Inkling of immortality
Those in power don’t depend on heroes. They produce heroes only for the other side. In the beginning the Spirit was God, then it became Man, now it is becoming the mob.
— Friedrich Nietzsche
We live in a universe that we only understand through stories. As the stories change, our beginnings, middles, and ends transform themselves too. The original purpose of stories, involving mythical gods, was to make the world meaningful. For example, in Australia, long before any contact with the colonisers, human beings standing under the starlit sky saw a particular band of heavenly bodies shining more brightly than the others around it and imagined it to be the Creation Serpent. The Creation Serpent is probably one of the earliest heroes from a culture that has existed and maintained its identity through oral narratives for at least 50,000 years. Human beings are perhaps the only animals aware of their own mortality consciously and, therefore, seek to create mental categories that would give an inkling of immortality. Because of this consciousness, the original heroes, gods and goddesses, play with human beings as secondary characters. In earlier stories, human beings were not eternal and were playthings for the gods. The mythical creatures existed to remove the burden of guilt from the lives of poor, mortal human beings. For human beings, it was possible to commit rape and assign the guilt to Eros for inciting the whole thing.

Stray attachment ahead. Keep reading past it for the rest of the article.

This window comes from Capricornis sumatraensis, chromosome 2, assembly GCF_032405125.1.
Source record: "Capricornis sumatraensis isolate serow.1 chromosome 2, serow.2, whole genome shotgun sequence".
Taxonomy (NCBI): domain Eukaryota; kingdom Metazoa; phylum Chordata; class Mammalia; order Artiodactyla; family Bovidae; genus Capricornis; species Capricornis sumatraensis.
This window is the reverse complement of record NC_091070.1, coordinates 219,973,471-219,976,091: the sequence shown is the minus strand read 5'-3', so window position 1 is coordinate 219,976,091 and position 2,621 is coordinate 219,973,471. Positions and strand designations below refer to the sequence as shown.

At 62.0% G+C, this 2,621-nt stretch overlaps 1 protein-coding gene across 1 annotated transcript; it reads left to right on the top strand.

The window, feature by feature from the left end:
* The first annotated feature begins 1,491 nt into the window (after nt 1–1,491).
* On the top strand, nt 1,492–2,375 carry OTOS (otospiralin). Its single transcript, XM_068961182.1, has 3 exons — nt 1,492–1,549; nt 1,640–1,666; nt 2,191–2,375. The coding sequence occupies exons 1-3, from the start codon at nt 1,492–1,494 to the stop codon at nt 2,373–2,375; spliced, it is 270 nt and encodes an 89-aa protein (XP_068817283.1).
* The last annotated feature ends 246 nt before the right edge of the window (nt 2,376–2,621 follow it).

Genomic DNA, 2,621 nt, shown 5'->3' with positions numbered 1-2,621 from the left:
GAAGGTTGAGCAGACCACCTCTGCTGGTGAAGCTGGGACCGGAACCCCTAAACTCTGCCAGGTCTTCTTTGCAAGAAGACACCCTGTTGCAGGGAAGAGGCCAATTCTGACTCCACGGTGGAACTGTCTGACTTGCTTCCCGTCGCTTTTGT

With the arrival of monotheism, human beings also experienced guilt at a new level. They became the heroes of their own story and were responsible for all their acts even after death. A new metanarrative and a new way of looking at the world needed a new way of coping with the burden of being human. The messianic figures became larger than life. There were human beings who could wash away everybody’s guilt. The collective could relax again. Abraham was willing to sacrifice his son to please God. Jesus was ready to be crucified to absolve everybody. Martyrs were going to make the collective body of the faithful glorious. Ordinary people had extraordinary beings at their disposal so that life could become guilt-free as it was when mythical creatures took the guilt upon themselves.